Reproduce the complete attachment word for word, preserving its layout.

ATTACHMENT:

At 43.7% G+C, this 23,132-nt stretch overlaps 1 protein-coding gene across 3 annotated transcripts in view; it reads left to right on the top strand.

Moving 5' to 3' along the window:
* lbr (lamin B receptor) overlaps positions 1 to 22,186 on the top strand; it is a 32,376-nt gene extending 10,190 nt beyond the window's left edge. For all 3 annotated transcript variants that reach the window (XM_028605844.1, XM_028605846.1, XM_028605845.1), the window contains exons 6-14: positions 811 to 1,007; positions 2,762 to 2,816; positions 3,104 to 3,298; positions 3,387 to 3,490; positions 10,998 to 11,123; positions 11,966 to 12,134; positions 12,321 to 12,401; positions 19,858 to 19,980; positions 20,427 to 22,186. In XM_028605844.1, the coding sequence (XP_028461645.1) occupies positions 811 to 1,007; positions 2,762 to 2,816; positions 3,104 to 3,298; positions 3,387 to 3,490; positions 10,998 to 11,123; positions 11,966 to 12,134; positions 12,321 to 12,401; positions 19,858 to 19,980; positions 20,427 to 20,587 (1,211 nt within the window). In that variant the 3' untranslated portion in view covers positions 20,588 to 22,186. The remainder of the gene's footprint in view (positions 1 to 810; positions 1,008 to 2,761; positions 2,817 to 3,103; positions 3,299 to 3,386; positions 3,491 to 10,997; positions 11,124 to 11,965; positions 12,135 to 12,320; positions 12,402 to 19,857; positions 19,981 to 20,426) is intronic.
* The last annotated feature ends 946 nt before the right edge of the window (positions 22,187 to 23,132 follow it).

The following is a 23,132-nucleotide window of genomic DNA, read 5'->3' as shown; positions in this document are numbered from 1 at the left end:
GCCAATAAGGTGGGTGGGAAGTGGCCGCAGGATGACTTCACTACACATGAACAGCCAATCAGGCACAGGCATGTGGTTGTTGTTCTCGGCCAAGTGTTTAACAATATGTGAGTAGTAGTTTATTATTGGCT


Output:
At 43.7% G+C, this 23,132-nt stretch overlaps 1 protein-coding gene across 3 annotated transcripts in view; it reads left to right on the top strand.

Moving 5' to 3' along the window:
* lbr (lamin B receptor) overlaps positions 1 to 22,186 on the top strand; it is a 32,376-nt gene extending 10,190 nt beyond the window's left edge. For all 3 annotated transcript variants that reach the window (XM_028605844.1, XM_028605846.1, XM_028605845.1), the window contains exons 6-14: positions 811 to 1,007; positions 2,762 to 2,816; positions 3,104 to 3,298; positions 3,387 to 3,490; positions 10,998 to 11,123; positions 11,966 to 12,134; positions 12,321 to 12,401; positions 19,858 to 19,980; positions 20,427 to 22,186. In XM_028605844.1, the coding sequence (XP_028461645.1) occupies positions 811 to 1,007; positions 2,762 to 2,816; positions 3,104 to 3,298; positions 3,387 to 3,490; positions 10,998 to 11,123; positions 11,966 to 12,134; positions 12,321 to 12,401; positions 19,858 to 19,980; positions 20,427 to 20,587 (1,211 nt within the window). In that variant the 3' untranslated portion in view covers positions 20,588 to 22,186. The remainder of the gene's footprint in view (positions 1 to 810; positions 1,008 to 2,761; positions 2,817 to 3,103; positions 3,299 to 3,386; positions 3,491 to 10,997; positions 11,124 to 11,965; positions 12,135 to 12,320; positions 12,402 to 19,857; positions 19,981 to 20,426) is intronic.
* The last annotated feature ends 946 nt before the right edge of the window (positions 22,187 to 23,132 follow it).

The following is a 23,132-nucleotide window of genomic DNA, read 5'->3' as shown; positions in this document are numbered from 1 at the left end:
GCCAATAAGGTGGGTGGGAAGTGGCCGCAGGATGACTTCACTACACATGAACAGCCAATCAGGCACAGGCATGTGGTTGTTGTTCTCGGCCAAGTGTTTAACAATATGTGAGTAGTAGTTTATTATTGGCT